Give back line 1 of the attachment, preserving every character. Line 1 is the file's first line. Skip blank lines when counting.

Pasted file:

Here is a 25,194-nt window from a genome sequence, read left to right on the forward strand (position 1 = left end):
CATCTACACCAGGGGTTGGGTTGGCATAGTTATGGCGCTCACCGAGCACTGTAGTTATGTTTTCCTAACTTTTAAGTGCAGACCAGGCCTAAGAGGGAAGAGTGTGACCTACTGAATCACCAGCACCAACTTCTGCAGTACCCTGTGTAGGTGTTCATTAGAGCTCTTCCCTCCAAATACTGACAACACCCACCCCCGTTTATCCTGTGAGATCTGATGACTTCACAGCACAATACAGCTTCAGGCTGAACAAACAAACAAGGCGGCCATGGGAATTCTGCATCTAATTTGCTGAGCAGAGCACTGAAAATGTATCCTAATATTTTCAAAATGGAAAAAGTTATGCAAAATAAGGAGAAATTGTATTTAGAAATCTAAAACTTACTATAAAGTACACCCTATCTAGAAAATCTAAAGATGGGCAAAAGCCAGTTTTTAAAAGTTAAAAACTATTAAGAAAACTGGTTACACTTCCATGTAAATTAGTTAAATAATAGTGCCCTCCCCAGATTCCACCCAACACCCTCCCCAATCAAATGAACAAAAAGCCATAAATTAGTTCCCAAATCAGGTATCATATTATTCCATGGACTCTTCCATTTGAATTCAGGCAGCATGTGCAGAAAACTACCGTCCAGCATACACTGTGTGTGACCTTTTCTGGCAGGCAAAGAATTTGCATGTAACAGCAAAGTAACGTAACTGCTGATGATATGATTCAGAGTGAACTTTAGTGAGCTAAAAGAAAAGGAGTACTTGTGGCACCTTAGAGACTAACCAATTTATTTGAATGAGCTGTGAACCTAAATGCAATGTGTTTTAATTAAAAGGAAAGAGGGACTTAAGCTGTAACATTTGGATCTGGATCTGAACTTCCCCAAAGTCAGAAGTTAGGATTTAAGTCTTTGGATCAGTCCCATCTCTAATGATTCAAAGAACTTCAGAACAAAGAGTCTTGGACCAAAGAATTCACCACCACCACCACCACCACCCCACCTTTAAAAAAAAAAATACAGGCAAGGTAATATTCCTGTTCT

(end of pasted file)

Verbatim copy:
Here is a 25,194-nt window from a genome sequence, read left to right on the forward strand (position 1 = left end):